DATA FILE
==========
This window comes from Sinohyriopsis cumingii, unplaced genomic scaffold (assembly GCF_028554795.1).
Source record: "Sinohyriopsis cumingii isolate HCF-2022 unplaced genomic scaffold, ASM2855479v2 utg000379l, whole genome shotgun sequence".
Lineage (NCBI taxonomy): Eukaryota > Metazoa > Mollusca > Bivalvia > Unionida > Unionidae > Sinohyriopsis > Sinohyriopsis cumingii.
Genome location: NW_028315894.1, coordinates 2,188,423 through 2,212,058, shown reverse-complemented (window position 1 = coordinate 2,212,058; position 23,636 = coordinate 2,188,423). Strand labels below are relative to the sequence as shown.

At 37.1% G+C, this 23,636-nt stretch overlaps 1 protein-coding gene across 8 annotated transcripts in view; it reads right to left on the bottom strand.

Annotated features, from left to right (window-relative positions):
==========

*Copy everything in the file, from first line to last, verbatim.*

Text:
This window comes from Sinohyriopsis cumingii, unplaced genomic scaffold (assembly GCF_028554795.1).
Source record: "Sinohyriopsis cumingii isolate HCF-2022 unplaced genomic scaffold, ASM2855479v2 utg000379l, whole genome shotgun sequence".
Lineage (NCBI taxonomy): Eukaryota > Metazoa > Mollusca > Bivalvia > Unionida > Unionidae > Sinohyriopsis > Sinohyriopsis cumingii.
Genome location: NW_028315894.1, coordinates 2,188,423 through 2,212,058, shown reverse-complemented (window position 1 = coordinate 2,212,058; position 23,636 = coordinate 2,188,423). Strand labels below are relative to the sequence as shown.

At 37.1% G+C, this 23,636-nt stretch overlaps 1 protein-coding gene across 8 annotated transcripts in view; it reads right to left on the bottom strand.

Annotated features, from left to right (window-relative positions):